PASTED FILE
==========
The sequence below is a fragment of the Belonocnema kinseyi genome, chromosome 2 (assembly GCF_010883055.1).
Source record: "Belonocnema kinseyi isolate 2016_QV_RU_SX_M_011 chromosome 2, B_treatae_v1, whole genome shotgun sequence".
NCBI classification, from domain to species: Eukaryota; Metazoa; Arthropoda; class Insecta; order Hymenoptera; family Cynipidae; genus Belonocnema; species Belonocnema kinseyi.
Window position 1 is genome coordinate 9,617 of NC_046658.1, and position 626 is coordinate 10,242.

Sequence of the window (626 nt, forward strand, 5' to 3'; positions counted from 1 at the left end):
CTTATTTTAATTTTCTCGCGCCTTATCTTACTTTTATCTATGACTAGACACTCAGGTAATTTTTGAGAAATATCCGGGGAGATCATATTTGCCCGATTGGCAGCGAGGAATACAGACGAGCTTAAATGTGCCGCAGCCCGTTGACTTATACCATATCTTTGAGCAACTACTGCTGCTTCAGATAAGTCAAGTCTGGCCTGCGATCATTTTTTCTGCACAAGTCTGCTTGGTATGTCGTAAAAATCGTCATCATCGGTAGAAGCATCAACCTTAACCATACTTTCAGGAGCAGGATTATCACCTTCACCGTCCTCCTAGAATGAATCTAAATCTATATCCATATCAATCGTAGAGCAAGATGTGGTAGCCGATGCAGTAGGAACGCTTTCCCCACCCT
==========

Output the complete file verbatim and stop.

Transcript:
The sequence below is a fragment of the Belonocnema kinseyi genome, chromosome 2 (assembly GCF_010883055.1).
Source record: "Belonocnema kinseyi isolate 2016_QV_RU_SX_M_011 chromosome 2, B_treatae_v1, whole genome shotgun sequence".
NCBI classification, from domain to species: Eukaryota; Metazoa; Arthropoda; class Insecta; order Hymenoptera; family Cynipidae; genus Belonocnema; species Belonocnema kinseyi.
Window position 1 is genome coordinate 9,617 of NC_046658.1, and position 626 is coordinate 10,242.

Sequence of the window (626 nt, forward strand, 5' to 3'; positions counted from 1 at the left end):
CTTATTTTAATTTTCTCGCGCCTTATCTTACTTTTATCTATGACTAGACACTCAGGTAATTTTTGAGAAATATCCGGGGAGATCATATTTGCCCGATTGGCAGCGAGGAATACAGACGAGCTTAAATGTGCCGCAGCCCGTTGACTTATACCATATCTTTGAGCAACTACTGCTGCTTCAGATAAGTCAAGTCTGGCCTGCGATCATTTTTTCTGCACAAGTCTGCTTGGTATGTCGTAAAAATCGTCATCATCGGTAGAAGCATCAACCTTAACCATACTTTCAGGAGCAGGATTATCACCTTCACCGTCCTCCTAGAATGAATCTAAATCTATATCCATATCAATCGTAGAGCAAGATGTGGTAGCCGATGCAGTAGGAACGCTTTCCCCACCCT